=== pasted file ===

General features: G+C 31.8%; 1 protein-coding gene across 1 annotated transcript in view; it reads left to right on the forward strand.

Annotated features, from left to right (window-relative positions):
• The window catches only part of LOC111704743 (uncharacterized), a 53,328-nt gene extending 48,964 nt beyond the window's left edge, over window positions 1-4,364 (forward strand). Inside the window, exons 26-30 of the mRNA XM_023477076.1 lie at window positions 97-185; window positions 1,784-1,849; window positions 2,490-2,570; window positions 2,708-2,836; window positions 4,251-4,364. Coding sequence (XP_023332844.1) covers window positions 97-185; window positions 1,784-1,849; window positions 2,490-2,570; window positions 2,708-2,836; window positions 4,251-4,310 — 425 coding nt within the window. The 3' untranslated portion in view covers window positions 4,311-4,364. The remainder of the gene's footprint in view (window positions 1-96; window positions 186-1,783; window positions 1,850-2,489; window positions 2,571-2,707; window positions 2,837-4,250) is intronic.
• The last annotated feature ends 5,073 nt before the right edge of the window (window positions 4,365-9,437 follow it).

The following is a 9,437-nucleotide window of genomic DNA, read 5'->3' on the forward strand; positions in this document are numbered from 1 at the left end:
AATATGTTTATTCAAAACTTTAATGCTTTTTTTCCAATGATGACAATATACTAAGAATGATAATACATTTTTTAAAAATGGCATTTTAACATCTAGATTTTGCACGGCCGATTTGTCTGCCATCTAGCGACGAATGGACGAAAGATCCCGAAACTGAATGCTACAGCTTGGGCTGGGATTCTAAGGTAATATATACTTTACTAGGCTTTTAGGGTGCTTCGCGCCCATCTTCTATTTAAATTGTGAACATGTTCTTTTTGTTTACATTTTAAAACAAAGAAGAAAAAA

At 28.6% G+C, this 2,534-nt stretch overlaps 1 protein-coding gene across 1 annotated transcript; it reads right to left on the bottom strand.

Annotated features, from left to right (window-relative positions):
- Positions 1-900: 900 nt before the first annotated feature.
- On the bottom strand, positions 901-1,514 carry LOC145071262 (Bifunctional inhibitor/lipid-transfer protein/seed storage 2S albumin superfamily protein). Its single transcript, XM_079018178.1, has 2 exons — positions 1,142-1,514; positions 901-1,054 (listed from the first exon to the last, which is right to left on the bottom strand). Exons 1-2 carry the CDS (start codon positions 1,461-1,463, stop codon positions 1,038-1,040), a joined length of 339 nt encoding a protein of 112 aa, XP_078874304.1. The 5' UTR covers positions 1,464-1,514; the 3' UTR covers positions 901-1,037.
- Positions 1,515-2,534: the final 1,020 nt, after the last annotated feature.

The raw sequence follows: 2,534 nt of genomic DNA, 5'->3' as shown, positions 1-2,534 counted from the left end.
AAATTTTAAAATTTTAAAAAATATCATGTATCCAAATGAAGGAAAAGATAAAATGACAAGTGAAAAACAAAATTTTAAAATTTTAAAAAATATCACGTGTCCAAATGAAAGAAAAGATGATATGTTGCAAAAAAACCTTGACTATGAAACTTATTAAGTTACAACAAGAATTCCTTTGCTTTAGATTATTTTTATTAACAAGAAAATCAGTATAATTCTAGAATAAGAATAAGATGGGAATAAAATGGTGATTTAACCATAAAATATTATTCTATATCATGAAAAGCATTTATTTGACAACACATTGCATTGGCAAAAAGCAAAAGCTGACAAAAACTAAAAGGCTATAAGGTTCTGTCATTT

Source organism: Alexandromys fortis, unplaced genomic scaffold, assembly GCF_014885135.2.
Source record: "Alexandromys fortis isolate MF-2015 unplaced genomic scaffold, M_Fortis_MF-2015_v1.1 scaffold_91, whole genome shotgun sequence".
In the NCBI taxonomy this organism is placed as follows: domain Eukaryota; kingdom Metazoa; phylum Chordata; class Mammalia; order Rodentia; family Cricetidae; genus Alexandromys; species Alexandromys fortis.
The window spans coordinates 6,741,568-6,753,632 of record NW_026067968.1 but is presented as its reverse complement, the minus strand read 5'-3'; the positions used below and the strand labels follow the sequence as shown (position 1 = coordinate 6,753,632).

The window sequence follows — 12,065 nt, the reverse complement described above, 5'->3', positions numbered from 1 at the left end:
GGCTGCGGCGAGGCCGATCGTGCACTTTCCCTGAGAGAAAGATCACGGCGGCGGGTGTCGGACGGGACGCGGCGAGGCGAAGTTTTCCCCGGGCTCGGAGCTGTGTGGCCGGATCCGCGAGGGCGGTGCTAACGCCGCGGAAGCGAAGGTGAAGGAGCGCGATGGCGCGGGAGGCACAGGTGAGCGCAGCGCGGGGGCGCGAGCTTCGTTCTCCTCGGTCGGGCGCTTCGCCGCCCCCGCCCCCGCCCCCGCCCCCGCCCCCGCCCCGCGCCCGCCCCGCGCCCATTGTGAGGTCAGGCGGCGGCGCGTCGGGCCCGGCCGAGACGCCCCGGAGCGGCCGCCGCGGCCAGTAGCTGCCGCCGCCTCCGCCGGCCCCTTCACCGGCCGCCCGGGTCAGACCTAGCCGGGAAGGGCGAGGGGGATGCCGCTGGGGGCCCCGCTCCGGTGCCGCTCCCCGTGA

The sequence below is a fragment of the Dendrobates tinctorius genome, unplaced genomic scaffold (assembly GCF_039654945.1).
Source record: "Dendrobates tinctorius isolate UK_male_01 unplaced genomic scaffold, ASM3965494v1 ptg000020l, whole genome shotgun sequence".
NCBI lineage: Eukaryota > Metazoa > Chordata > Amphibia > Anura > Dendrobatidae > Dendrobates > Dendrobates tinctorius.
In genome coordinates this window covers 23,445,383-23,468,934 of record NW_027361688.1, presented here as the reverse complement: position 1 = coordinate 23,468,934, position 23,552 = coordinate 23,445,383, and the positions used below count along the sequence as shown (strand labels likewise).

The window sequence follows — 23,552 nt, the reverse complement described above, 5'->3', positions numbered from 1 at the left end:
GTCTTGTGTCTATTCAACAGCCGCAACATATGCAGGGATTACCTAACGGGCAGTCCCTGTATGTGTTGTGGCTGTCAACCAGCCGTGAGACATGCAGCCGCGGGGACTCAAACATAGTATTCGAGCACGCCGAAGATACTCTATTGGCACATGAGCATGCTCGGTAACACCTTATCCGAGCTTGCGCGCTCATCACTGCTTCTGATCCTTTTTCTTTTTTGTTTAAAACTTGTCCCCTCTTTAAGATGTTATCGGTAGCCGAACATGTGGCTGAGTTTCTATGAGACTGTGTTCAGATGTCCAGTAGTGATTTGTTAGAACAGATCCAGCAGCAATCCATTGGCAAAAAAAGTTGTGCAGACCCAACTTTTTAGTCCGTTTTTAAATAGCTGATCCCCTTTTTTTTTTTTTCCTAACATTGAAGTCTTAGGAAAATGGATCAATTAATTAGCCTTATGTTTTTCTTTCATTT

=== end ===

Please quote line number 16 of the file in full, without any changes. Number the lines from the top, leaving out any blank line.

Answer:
In the NCBI taxonomy this organism is placed as follows: domain Eukaryota; kingdom Metazoa; phylum Chordata; class Mammalia; order Rodentia; family Cricetidae; genus Alexandromys; species Alexandromys fortis.